Search for Hu banner ad

Amazon, ComiXology, What it Likely Means

amazonThe comic world was full of excitement and nervousness when it was announced last week that the tech giant Amazon would be purchasing digital comic book leader comiXology the details of which have not been revealed. In general the public reaction by the comic industry has been positive. The Beat has a nice roundup of the various articles taking on the deal. While the deal won’t be final until June, I decided to put on my thinking cap and speculate what the actual impact of the deal might mean for the companies and why, in my opinion, this is a good thing for Amazon, comiXology, and the comic industry as a whole.

The rumor of comiXology being bought out has lingered for quite a while in comic knitting circles, but in general rumors of company buy-outs, mergers, whatever, is often speculation and wishful thinking. In the tech world, this is just another acquisition for the giant Amazon diversifying their portfolio in what they have their hands in. Many have pointed out the many of the contracts between comic publishers and comiXology would be expiring over the next year or two, and depending how those deals go, it’s a roll of the dice as what comiXology’s position to sell would be. Overall, the company announced a healthy $70 million in sales in 2012 and place fifth in global revenue for the Google Play and iOS platforms according to App Annie, a website that tracks online applications. Take the healthy revenue, dominance in the digital comic arena, its guided view technology, and you can see why the company was ripe for being bought.

Below I’ve broken down what I think this actually means and what we can expect from the deal.

comixology small imageWhy did Amazon jump at the chance?

Amazon is diversifying what it provides as services and goods. The tech giant moved into physical goods like their Kindle readers and the soon to be launched Amazon phone. The company bought Zappos partially due to it’s amazing delivery of goods. Amazon has their cloud service discussed further below. They also have moved into original programming and video streaming with their push of Amazon Prime among other things. They even have a comic company, though that hasn’t really taken off.

If we think about company’s making purchases to help strengthen them in an area they’re weak, comiXology absolutely helps in numerous ways. Here’s some of them.

Kindle and upcoming Amazon phone

The Kindle comic experience is generally lackluster compared to comiXology. It might be a bit, but it’s almost a guarantee that comiXology’s system and guided view will become the default reader for Amazon products. Expect the comiXology app to be preloaded on the Kindle and upcoming Amazon phone allowing individuals to immediately jump in and start reading. In fact, I think Amazon will be intelligent enough to pre-load their comics so customers will be able to have the experience immediately at no cost. The company can now provide a top notch comic experience right away with just a few taps of the finger.

Amazon can focus its comic efforts elsewhere. ComiXology becoming the default service for their product allows them to have one division totally focused on that experience, a division that has shown they’re the best there is at what they do currently. Expect comiXology’s Guided View to become the Amazon standard for comics and graphic novels.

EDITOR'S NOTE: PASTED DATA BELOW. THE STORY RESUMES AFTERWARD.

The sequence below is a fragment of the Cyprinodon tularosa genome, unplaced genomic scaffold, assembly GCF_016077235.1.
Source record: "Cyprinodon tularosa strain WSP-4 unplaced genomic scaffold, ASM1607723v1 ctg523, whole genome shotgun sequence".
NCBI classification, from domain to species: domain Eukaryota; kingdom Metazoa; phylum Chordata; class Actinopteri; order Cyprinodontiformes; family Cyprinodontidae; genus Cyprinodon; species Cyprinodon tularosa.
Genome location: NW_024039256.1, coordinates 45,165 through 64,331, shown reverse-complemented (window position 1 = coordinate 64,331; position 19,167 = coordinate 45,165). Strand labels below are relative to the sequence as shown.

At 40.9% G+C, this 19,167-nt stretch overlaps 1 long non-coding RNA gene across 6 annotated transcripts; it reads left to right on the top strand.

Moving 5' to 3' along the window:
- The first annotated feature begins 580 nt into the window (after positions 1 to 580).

Expand the Kindle Female User Base

The Kindle is a solid seller, and Amazon is smart enough to know by subsidizing the cost (I just got an email for a nice discount on one as an example) they are able to make up the profits later by selling content. The Kindle though has a pretty heavy female base from the digging I’ve done. According to Facebook statistics the Kindle likes are 64.6% female. ComiXology’s user base is heavily male in comparison, though making up ground with women.

Of buyers new to ComiXology in the last three months, 20% are women. That’s up from less than 5% when they started the app, and it’s a number that Steinberger says is changing rapidly.

Give comic fans a device and platform that provides and experience unlike any other, and you’ll move some hardware. If you’re looking to diversify the Kindle user base, comic fans are a nice target audience to go with. Make it impressive enough… well we’ve seen how geeks evangelize things they like.


Amazon is a leader in the use of consumer data. I’ll discuss this more below, but with comiXology Amazon gets the purchasing data the company has. That allows Amazon to learn even more about their current clients and the purchasing behavior of comic fans. Consumer data is gold in the right hands.

Amazon Cloud/Web Service

This is one I fully expect to be a high priority for both comiXology and Amazon. You might know Amazon from the web store where you can pretty much find anything, but one of Amazon’s biggest businesses is their web/cloud services. The easiest way to explain it is Amazon is one of the kings of website hosting, cloud computing, content delivery, application services and more. Many of the websites you visit every day, the applications you use, are hosted by Amazon’s services. While many companies are able to implement their use of this service well on their end, there’s nothing like having folks on the inside to help. When it comes to staffing changes, I think Amazon would likely have some staff help make sure comiXology is leveraging the full power of Amazon’s cloud. This deal allows comiXology to gain expertise that’s a hot commodity in the tech industry.